AIM: To investigate general practitioners' (GPs') stated knowledge, use and training needs related to the patient safety features of computerised clinical systems in England.
DESIGN: Questionnaire survey.
SUBJECTS AND SETTING: GPs from six English primary care trusts.
OUTCOME MEASURES: GPs' views on the importance of specified patient safety features on their computer system; their knowledge of the presence of specified safety features; previous training and perceived future training needs.
RESULTS: Three hundred and eighty one GPs (64.0%) completed and returned the questionnaire. Although patient safety features were considered to be an important part of their computer system by the vast majority of GPs, many were unsure as to whether the system they were currently using possessed some of the specified features. Some respondents erroneously believed that their computers would warn them about potential contraindications or if an abnormal dose frequency had been prescribed. Only a minority had received formal training on the use of their system's patient safety features.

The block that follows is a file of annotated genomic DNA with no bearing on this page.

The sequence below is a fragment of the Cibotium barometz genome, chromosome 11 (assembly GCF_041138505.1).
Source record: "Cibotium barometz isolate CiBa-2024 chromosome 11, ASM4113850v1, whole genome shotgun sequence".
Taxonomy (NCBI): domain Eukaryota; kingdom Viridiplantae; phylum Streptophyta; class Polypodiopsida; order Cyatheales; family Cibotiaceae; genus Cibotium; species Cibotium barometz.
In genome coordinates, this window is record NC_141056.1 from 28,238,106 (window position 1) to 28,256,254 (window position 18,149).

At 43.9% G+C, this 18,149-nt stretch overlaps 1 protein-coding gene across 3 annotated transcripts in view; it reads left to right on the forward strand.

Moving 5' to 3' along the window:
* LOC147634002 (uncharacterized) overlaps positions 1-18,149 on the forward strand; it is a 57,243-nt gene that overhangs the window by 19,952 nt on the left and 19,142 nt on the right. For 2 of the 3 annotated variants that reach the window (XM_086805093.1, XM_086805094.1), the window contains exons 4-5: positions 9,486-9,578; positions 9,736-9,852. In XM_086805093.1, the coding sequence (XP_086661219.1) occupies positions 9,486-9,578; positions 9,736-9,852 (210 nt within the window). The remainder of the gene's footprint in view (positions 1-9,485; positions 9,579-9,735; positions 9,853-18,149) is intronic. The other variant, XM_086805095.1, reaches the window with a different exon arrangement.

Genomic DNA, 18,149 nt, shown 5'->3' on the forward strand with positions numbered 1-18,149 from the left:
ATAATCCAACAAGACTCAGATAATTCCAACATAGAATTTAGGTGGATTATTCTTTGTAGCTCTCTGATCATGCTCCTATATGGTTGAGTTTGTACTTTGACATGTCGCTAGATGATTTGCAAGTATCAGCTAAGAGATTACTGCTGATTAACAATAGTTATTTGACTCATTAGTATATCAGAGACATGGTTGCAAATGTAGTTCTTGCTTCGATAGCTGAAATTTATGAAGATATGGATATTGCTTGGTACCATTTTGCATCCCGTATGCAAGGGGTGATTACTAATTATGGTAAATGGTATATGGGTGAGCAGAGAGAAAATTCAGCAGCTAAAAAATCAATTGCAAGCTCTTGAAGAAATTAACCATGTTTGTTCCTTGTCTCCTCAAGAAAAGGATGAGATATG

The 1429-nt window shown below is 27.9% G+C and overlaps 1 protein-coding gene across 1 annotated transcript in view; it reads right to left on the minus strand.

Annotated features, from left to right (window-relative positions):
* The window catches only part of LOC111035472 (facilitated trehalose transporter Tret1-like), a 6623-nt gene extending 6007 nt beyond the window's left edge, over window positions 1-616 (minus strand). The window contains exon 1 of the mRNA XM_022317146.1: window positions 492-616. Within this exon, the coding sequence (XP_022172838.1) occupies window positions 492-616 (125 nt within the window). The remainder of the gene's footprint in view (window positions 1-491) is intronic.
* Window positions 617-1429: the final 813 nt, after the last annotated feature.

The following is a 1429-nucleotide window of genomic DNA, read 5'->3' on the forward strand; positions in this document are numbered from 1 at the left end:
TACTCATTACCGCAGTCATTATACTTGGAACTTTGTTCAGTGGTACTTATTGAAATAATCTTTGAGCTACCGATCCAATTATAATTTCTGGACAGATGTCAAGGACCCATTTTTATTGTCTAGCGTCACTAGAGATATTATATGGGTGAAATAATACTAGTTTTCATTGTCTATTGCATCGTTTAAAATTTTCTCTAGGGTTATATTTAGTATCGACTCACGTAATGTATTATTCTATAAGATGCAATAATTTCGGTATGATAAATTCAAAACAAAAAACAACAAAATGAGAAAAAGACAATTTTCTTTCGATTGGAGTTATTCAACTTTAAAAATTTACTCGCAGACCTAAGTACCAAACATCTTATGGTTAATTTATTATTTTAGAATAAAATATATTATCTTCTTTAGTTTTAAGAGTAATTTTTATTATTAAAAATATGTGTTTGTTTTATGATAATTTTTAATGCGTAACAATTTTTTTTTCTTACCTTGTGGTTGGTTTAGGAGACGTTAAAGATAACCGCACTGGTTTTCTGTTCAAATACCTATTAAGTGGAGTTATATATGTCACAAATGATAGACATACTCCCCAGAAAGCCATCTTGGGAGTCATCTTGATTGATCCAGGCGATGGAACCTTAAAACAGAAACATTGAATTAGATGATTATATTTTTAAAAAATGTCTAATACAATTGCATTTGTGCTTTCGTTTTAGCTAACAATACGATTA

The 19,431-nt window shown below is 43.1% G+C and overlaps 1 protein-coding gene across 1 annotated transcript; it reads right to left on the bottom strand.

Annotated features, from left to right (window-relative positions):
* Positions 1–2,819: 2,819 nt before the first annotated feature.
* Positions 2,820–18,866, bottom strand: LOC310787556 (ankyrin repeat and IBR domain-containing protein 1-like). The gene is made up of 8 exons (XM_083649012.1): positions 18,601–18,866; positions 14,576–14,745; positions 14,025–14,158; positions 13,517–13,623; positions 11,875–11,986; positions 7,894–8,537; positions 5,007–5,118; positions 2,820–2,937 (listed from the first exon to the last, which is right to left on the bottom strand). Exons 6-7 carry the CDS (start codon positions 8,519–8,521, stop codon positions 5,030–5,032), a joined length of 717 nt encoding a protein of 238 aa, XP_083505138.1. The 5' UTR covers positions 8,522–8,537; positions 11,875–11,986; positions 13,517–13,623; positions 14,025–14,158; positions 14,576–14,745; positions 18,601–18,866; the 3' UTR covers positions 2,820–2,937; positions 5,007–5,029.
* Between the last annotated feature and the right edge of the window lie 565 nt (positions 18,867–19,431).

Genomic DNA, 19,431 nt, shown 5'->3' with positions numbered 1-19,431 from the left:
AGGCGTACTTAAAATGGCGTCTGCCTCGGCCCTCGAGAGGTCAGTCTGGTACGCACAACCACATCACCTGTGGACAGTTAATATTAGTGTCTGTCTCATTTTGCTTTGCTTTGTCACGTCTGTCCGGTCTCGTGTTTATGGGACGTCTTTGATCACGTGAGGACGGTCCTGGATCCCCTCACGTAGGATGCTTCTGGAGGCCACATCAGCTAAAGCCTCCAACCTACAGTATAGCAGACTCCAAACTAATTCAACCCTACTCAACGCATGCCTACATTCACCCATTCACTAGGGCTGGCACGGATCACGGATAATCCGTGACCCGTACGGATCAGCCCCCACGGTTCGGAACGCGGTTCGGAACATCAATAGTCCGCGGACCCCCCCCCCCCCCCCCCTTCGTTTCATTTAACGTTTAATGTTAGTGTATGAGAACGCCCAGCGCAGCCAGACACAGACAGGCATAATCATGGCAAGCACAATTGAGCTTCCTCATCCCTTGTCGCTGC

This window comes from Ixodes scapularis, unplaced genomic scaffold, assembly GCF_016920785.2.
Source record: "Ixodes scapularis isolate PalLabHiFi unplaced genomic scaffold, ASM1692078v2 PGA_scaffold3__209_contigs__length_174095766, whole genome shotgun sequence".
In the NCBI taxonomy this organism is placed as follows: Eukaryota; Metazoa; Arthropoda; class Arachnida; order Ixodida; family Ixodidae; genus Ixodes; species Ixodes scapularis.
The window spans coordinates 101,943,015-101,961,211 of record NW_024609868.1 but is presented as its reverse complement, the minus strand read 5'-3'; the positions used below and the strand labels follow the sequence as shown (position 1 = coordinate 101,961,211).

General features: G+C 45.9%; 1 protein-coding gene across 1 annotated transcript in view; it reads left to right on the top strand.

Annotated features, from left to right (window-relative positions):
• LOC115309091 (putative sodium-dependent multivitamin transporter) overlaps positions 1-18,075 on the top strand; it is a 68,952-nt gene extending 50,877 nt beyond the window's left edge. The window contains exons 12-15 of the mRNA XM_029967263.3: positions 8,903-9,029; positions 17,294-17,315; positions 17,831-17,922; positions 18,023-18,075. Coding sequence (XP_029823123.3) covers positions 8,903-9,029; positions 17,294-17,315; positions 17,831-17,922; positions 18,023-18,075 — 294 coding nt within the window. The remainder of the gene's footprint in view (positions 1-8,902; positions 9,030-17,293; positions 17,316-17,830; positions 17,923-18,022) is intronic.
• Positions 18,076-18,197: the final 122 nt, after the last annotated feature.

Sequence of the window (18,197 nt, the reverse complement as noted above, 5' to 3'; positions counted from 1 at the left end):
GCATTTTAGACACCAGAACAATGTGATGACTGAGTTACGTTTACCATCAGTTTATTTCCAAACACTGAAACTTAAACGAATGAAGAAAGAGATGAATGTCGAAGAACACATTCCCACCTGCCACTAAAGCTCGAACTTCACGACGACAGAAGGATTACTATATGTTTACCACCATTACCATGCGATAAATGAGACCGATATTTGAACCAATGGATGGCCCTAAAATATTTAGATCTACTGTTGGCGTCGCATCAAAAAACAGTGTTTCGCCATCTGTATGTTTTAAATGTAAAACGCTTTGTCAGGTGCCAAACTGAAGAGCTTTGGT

CONCLUSIONS: Patient safety was an issue high on the agenda of this GP sample. The importance of raising GPs' awareness of both the potential use and deficiencies of the patient safety features on their systems and ensuring that appropriate training is available should not be underestimated.
- Attitude of Health Personnel
- Attitude to Computers
- Family Practice
- Medical Records Systems, Computerized
- Middle Aged
- Physicians, Family
- Safety Management
- Surveys and Questionnaires
- Journal Article
- Research Support, Non-U.S. Gov't